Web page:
Teaching an Axe Murderer

Teaching an Ax-Murderer:

An accused and convicted one who is now appealing the verdict, in any case. The problem of having an accused murderer in your classroom is an interesting one; but I was more intrigued by this claim:

Perhaps I should change [the syllabus] all overnight, or at least drop the group-project requirement for this term.

As I considered eliminating one story after another, however, I confirmed what I had sensed would be the case: Every story on the syllabus had some degree of relevance to this crime and to these students. Each story seemed crucial for students to read and for me to teach. Even if I revised the syllabus, the textbook's table of contents listed comparable stories. In fact, the course came to seem like an emergency measure, something akin to academic triage. The universal truth and central questions within the literature invariably circled around some aspect of this student and the crime.
The question that interests me is whether (as the author seems to fear) the subconscious had taken over and caused her to draw up a syllabus oriented around the ax-murder of a family by one of its sons; or if, rather, serious literature will always be found to be relevant to such questions. It can be more-or-less relevant, perhaps; but the great questions certainly include family tensions and violence. I wonder to what degree it is possible to get away from them. If you had been teaching Louis L'amour novels, where the family is usually a bulwark against violence from the rest of the world, you'd still be thinking in terms of families and violence. If you were teaching Jane Austen, you'd be asking whether the pressures of the family on its members were unduly aggressive in forcing compliance with accepted social standards. Mightn't that lead to violence? And so forth.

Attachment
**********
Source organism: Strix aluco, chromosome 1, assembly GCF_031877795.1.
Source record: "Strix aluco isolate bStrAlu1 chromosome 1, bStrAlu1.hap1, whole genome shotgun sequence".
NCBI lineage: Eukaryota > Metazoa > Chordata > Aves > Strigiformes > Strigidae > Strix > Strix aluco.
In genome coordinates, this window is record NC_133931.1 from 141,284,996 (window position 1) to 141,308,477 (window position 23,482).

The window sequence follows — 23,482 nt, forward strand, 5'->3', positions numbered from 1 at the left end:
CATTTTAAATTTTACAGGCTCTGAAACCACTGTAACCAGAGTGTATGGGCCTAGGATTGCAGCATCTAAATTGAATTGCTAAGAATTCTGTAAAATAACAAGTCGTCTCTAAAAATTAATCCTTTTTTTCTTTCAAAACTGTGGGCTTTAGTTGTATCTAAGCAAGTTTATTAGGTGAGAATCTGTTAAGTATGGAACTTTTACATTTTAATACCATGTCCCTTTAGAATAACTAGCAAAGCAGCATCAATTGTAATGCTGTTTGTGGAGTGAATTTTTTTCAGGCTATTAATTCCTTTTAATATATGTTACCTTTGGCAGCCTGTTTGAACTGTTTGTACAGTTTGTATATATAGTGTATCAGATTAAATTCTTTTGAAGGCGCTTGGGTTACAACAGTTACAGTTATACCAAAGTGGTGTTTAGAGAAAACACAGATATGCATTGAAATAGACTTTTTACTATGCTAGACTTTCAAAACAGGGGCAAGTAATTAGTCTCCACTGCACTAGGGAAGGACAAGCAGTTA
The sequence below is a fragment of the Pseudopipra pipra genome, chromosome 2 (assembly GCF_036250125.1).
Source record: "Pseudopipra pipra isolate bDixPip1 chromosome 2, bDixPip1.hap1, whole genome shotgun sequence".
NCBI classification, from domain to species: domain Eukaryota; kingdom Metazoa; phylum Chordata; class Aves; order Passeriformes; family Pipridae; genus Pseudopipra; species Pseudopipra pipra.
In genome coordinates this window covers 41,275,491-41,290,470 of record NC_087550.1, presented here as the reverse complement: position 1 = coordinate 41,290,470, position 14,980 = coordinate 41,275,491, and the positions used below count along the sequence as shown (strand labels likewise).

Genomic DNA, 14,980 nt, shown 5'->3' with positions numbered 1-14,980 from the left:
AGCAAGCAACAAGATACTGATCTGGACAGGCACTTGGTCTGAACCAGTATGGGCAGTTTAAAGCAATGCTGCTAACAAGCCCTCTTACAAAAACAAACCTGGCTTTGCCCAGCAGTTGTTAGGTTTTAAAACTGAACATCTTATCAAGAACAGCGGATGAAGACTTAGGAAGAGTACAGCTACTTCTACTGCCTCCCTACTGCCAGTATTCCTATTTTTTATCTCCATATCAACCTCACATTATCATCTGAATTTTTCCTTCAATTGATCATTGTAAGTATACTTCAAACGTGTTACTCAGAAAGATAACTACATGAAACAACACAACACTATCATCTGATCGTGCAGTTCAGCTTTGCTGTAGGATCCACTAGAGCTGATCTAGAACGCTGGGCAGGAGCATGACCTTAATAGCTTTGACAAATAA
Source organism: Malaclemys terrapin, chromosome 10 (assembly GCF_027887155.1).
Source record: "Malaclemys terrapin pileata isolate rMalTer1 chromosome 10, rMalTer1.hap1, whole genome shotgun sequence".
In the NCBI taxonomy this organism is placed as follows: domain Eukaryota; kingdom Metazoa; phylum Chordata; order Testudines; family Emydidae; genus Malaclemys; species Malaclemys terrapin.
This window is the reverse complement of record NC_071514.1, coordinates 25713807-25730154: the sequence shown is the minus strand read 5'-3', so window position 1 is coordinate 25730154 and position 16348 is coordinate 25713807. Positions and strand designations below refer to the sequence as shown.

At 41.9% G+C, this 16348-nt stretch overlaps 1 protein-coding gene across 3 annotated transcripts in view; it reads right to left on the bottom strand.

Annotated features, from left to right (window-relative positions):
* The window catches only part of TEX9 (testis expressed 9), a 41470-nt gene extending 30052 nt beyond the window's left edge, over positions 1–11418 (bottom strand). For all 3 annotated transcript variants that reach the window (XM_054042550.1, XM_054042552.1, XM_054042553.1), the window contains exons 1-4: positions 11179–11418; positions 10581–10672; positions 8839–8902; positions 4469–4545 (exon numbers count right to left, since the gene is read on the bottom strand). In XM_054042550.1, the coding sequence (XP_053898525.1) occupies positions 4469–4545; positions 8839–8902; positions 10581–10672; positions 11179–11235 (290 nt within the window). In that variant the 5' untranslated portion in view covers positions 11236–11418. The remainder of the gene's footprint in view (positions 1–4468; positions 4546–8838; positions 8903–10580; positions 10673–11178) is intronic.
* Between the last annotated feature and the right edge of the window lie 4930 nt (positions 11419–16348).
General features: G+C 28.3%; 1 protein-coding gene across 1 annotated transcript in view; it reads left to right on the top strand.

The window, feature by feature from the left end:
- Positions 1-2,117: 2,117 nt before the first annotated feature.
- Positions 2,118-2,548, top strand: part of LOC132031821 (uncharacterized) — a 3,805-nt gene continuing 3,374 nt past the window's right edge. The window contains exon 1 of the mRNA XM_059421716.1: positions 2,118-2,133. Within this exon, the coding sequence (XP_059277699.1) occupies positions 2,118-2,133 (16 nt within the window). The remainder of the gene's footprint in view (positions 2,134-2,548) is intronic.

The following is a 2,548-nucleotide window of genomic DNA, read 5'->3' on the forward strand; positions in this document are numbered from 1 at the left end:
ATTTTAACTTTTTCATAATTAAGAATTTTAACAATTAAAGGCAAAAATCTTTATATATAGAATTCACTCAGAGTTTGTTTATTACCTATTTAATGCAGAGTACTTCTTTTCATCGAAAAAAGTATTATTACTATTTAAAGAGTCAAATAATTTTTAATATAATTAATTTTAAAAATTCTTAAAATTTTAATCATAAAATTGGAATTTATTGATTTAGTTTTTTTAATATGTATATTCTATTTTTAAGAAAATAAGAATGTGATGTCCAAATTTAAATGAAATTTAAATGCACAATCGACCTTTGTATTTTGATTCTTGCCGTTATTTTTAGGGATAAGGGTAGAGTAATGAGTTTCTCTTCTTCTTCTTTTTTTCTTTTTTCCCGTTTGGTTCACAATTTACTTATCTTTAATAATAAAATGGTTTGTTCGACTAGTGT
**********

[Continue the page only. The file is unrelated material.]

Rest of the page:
When I was eighteen or so, one of the members of my old Boy Scout troop took his .22 rifle and killed his whole family -- starting with his little brother, then his mother, then his step-father. We'd known him for years and years; he'd been out on camping trips with us many times.

What is to be made of all this? Or of any of it?

I think Corb Lund has a pretty good answer.

To return to the story, then, the lady asks:
Was there a risk? If so, could I ensure my students' safety? Could anyone? How much time would it take for security to respond to a call for help? Of course, I obsessed about my own safety....
The song answers, "Always keep an edge on your knife... because a good sharp edge is a man's best hedge against the vague uncertainties of life."

And that's right, as much as "right" has anything to say about these things.

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